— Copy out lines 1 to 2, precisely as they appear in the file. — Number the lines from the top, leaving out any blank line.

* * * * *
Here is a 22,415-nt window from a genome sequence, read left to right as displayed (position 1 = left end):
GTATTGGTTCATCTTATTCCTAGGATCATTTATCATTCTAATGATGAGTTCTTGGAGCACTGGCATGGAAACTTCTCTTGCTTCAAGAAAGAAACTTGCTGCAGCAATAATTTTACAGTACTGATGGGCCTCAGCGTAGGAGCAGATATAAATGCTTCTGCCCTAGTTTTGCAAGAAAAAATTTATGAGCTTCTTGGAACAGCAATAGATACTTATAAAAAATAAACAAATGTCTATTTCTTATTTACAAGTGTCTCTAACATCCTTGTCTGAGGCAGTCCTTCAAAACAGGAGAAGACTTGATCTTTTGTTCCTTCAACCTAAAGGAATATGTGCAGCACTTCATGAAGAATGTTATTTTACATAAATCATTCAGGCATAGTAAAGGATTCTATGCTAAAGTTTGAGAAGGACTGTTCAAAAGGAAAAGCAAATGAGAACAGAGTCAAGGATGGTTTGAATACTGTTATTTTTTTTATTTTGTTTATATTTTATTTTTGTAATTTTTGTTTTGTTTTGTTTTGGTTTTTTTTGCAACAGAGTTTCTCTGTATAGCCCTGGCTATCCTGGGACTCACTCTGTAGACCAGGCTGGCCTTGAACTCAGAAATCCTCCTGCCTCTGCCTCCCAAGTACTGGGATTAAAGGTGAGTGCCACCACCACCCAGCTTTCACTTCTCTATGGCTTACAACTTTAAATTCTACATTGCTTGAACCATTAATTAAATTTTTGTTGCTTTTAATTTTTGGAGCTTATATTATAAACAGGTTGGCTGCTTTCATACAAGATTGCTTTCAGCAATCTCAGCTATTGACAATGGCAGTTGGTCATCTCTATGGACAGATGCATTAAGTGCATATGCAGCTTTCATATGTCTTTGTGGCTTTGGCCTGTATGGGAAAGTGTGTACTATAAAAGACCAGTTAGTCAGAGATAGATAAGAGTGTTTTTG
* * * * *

Here is a 22,415-nt window from a genome sequence, read left to right as displayed (position 1 = left end):
GTATTGGTTCATCTTATTCCTAGGATCATTTATCATTCTAATGATGAGTTCTTGGAGCACTGGCATGGAAACTTCTCTTGCTTCAAGAAAGAAACTTGCTGCAGCAATAATTTTACAGTACTGATGGGCCTCAGCGTAGGAGCAGATATAAATGCTTCTGCCCTAGTTTTGCAAGAAAAAATTTATGAGCTTCTTGGAACAGCAATAGATACTTATAAAAAATAAACAAATGTCTATTTCTTATTTACAAGTGTCTCTAACATCCTTGTCTGAGGCAGTCCTTCAAAACAGGAGAAGACTTGATCTTTTGTTCCTTCAACCTAAAGGAATATGTGCAGCACTTCATGAAGAATGTTATTTTACATAAATCATTCAGGCATAGTAAAGGATTCTATGCTAAAGTTTGAGAAGGACTGTTCAAAAGGAAAAGCAAATGAGAACAGAGTCAAGGATGGTTTGAATACTGTTATTTTTTTTATTTTGTTTATATTTTATTTTTGTAATTTTTGTTTTGTTTTGTTTTGGTTTTTTTTGCAACAGAGTTTCTCTGTATAGCCCTGGCTATCCTGGGACTCACTCTGTAGACCAGGCTGGCCTTGAACTCAGAAATCCTCCTGCCTCTGCCTCCCAAGTACTGGGATTAAAGGTGAGTGCCACCACCACCCAGCTTTCACTTCTCTATGGCTTACAACTTTAAATTCTACATTGCTTGAACCATTAATTAAATTTTTGTTGCTTTTAATTTTTGGAGCTTATATTATAAACAGGTTGGCTGCTTTCATACAAGATTGCTTTCAGCAATCTCAGCTATTGACAATGGCAGTTGGTCATCTCTATGGACAGATGCATTAAGTGCATATGCAGCTTTCATATGTCTTTGTGGCTTTGGCCTGTATGGGAAAGTGTGTACTATAAAAGACCAGTTAGTCAGAGATAGATAAGAGTGTTTTTG